Finance and the Tech Foundation: What’s Needed to Deliver Impactful Business Insights

The ability to use data to make better decisions is a huge competitive advantage for businesses. But while the amount of data is growing, getting the right insights at the right time is a constant challenge for many organizations. In fact, in PwC’s 2016 Global Data and Analytics Survey, executives reported that they want to be more data-driven, however two-thirds said their own companies’ decision-making is only somewhat or rarely data-driven.

Finance teams are increasingly being asked to lead this charge, and deliver data and insights to stakeholders across the business—from marketing and sales to product and operations—that can help inform strategy and provide context on the bottom-line impact of decisions.

To do this successfully, two things are needed: easy access to current financial data and the ability to bring different data sources together for multi-dimensional reporting and analytics. And, non-financial data—especially workforce information, often an organization’s largest area of spend—can provide context to the numbers and deeper insight into the reasons behind performance.

With these capabilities, organizations can more effectively make decisions and plan for their futures. For example, a fast food restaurant chain wanting to better understand the drivers of performance or causes behind problems could analyze profitability by product lines, service lines, locations, or district managers. Armed with these insights, restaurant leaders could take action and course correct in the moment things are happening. Or, consider a company planning for growth—in evaluating expansion into a new market, company leaders can quickly assess the profit and loss impact, making it easier and faster to reach its goals.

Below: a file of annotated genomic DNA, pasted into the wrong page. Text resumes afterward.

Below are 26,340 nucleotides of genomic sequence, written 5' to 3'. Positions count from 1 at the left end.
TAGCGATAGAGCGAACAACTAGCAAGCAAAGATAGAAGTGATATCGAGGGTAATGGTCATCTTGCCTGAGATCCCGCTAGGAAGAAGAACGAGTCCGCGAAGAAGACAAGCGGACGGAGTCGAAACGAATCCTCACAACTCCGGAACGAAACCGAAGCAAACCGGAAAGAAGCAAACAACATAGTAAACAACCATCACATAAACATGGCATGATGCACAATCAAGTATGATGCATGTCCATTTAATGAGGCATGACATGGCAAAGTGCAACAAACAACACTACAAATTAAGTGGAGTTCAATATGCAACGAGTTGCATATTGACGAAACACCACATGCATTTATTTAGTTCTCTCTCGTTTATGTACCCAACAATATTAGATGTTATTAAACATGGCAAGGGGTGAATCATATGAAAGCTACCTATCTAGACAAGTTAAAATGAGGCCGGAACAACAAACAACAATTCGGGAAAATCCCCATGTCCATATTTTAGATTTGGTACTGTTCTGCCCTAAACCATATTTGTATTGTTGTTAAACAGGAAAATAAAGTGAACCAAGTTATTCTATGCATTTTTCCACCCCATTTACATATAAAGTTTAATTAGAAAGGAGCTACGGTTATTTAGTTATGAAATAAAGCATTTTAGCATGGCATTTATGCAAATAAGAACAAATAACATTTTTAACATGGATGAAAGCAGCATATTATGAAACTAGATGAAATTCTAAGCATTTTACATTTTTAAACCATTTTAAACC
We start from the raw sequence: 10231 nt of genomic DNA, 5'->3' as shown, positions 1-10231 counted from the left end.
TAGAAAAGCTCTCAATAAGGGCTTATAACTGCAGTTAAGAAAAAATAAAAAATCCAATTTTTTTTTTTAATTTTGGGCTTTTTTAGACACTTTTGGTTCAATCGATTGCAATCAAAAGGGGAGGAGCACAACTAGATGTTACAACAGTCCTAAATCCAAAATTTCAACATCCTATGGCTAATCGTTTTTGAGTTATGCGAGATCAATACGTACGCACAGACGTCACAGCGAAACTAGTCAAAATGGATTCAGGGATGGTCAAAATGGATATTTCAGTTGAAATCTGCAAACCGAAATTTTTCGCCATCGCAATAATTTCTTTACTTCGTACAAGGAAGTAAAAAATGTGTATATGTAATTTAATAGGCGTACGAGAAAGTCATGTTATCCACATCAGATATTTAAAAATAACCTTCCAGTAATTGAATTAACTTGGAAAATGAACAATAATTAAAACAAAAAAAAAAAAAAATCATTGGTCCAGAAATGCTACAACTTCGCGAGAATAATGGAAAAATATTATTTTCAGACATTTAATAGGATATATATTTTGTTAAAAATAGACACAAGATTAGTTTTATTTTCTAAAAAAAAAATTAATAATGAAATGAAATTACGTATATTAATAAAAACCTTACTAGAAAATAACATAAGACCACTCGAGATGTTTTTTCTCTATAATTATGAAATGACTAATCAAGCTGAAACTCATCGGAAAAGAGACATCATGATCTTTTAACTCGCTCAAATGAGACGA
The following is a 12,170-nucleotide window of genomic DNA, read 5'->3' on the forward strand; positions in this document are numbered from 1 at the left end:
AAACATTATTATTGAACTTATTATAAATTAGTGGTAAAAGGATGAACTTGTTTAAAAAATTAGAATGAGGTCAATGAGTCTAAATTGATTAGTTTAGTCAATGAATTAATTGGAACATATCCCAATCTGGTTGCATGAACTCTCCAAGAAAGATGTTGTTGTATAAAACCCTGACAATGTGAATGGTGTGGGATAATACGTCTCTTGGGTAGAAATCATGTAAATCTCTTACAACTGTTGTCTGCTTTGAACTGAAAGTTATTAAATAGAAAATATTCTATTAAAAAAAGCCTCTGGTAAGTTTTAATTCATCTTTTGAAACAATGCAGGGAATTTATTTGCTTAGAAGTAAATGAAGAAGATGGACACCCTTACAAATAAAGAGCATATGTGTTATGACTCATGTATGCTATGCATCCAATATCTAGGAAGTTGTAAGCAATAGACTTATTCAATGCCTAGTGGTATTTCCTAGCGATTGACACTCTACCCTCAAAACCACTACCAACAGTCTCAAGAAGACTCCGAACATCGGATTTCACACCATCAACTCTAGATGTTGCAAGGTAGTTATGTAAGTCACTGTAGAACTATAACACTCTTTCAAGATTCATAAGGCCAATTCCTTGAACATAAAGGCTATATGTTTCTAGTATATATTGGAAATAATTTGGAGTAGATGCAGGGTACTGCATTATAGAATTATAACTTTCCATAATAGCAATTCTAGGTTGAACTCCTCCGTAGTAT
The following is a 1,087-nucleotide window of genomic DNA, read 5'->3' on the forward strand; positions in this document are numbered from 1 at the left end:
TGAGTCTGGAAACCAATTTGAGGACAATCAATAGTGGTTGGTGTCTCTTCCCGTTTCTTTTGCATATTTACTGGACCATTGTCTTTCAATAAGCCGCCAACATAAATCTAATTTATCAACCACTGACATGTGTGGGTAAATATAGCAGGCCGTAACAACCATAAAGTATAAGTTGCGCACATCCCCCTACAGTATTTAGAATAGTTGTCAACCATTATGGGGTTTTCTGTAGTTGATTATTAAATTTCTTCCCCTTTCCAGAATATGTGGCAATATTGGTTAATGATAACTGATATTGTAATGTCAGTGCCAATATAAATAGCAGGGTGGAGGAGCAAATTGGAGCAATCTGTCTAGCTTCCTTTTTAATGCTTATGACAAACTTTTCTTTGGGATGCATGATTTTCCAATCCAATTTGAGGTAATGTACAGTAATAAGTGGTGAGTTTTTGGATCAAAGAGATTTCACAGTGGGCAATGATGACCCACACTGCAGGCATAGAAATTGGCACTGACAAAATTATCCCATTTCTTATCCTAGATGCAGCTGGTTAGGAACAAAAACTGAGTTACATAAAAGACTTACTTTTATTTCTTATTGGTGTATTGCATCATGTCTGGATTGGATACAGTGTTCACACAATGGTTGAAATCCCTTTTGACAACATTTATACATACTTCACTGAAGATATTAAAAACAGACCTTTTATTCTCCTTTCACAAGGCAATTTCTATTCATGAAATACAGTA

Yet finance teams often struggle to deliver these levels of insight. The culprit: fragmented and inadequate finance systems that make it difficult or impossible to get the data they need, when they need it, so that information is relevant and useful to operational managers and leadership.

Why the Technology Foundation Matters

One of the main problems with traditional accounting systems is that they are structured entirely around a general ledger code block—the central structure that defines the chart of accounts and drives accounting and financial reporting. The code block is configured in these legacy systems during the system implementation, and can’t be changed once configured. While it provides enough fields to support accounting and financial reporting, it cannot support additional attributes needed for management reporting or multi-dimensional views of the business.

So when a transaction occurs in a traditional or legacy system, it goes through a linear batch process that progressively summarizes detailed transactions down to the accounting code block, stripping away the richness of the transactional data.

For example, by the time a purchase order has posted to the general ledger, it will no longer have any supplier information. Or, an employee expense report will end up being classified by expense type and department, and the employee information is no longer associated with it.

To get to these insights, finance teams often have to pull data from multiple systems and merge it into a data warehouse or separate datamart for reporting, or collect it manually in spreadsheets for analysis. At this point the data is stale and business and market conditions may have already changed.

When we set out to build Workday, we wanted to solve this fundamental issue of data latency and limited dimensionality, and this started by changing the way data is modeled in a system—at the foundation. Our approach was to bring together financial management, human capital management and analytics on one architecture so that there’s no difference between reporting and transactional data—there’s just data and real-time insights into the business.